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Lords and Ladies by Terry Pratchett
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Lords and Ladies (original 1992; edition 2005)

by Terry Pratchett

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6,55857579 (4)145
Member:justjim
Title:Lords and Ladies
Authors:Terry Pratchett
Info:Corgi (2005), Paperback, 352 pages
Collections:Your library
Rating:
Tags:Discworld

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Lords and Ladies by Terry Pratchett (1992)

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» See also 145 mentions

English (53)  Polish (1)  Spanish (1)  Russian (1)  Dutch (1)  All languages (57)
Showing 1-5 of 53 (next | show all)
This review has pictures in it. To see the full review please see the review in Goodreads or Booklikes.

This book is very, very loosely based upon Shakespeare's A Midsummer Night Dream, and to be honest with you if he had not told me at the beginning of the book and at the end of the book I probably would not have realised it. The reason that I say that is because when I say loosely I mean really loosely. In fact the only thing about the book that seems to be connected to the play is that a group of working class people go a rehearse a play in the woods and get caught up in faerie land. The thing is that Pratchett did not use faeries in the story but rather elves, and I think that is were the problems arise because in the Shakespeare play faeries were used (and they are not very nice people in the play, in the same way that elves are no very nice people in this book), though in essence there is actually little difference between them in mythology (except for maybe their origin – elves come from Scandinavia while faeries come from the bottom of the garden).
Anyway, when we think of elves we usually think of this:

[Picture - Elves from Lord of the Rings]

or this:

[Picture - Santa's Elves]

when in reality they should more look like this:

[Picture - Evil Elf]

Now, Pratchett actually addresses this in his story through the use of this idea called glamour, but also through the idea that our memory usually hides the horrid stuff in our life and replaces it with good and nice stuff. The thing is that he is actually quite correct with that and there are plenty of psychological treatises that deal with the idea of suppressed memories. In Lord and Ladies we have this idea in that over time the really bad thing about the elves is forgotten and the only memories that remain are of good and beautiful things. Still there are aspects of their bad side that are left behind, such as the horseshoes (which are wards against the elves because they are made of iron and elves hate iron), that people actually forget the reason as to why they are there, but keep them there because they have been doing so for centuries and see no reason why they should stop.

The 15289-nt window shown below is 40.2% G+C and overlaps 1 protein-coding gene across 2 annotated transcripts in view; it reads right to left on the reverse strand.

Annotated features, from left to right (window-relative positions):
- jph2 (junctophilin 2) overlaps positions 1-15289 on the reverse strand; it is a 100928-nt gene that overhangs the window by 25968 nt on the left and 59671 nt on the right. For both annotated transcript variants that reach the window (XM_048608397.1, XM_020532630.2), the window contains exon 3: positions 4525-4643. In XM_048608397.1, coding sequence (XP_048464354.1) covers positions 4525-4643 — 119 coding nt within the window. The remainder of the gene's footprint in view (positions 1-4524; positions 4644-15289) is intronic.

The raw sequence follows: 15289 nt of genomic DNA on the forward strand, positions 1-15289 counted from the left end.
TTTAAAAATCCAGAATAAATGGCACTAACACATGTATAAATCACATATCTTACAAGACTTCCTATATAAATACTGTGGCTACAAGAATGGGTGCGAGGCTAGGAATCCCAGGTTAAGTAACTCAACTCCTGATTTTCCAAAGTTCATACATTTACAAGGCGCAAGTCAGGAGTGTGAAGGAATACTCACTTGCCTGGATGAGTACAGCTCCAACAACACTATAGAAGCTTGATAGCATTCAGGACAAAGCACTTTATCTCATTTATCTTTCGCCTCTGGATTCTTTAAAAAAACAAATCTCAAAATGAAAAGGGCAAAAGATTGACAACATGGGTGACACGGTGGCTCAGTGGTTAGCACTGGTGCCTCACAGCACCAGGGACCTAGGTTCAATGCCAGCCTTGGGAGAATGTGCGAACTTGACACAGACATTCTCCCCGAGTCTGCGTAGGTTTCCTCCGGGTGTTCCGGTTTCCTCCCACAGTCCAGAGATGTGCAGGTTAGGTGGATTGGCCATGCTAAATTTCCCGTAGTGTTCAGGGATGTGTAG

Now, the idea of beauty is explored in this story, and that is through the concept of glamour. This is something that is very much the case in our world, namely that people equate beauty with goodness and if you are beautiful then you are automatically considered good. Isn't it funny that a lot of the villains in much of our literature are portrayed as being ugly. For instance, consider this guy:

[Picture - Dr Evil from Austin Powers]

Okay, this is taken from a comedy movie, but this is still my case in point. Or, to point to something a little more serious, consider this guy:

[Picture - Goblin King from the Hobbit]

As you can see, both of these characters are villains, and both of these characters are ugly. Okay, not all villains are ugly, but generally when we create a villain, one of the aspects of the villain is the fact that they are repulsive. However, why is it that we always equate evil with ugliness and beauty with goodness. For instance, with this particular person:

[Picture - Paris Hilton]

what is the first thing that comes into your mind? I bet you that it has nothing to do with villainy. With me, I simply groan and say that I really do not want to have anything to do with that person or the company that she represents (though I have been told that she has been cut out of the will). However, I guess my idea of beauty has moved on significantly from that of your average teenager. My concept of beauty simply cannot be portrayed in a picture because you simply cannot portray the beauty of the soul in a picture. Okay, I could put a picture of my brother up, but the only pictures I have on him are on Facebook, and even then a photo of him simply does not do his beauty justice.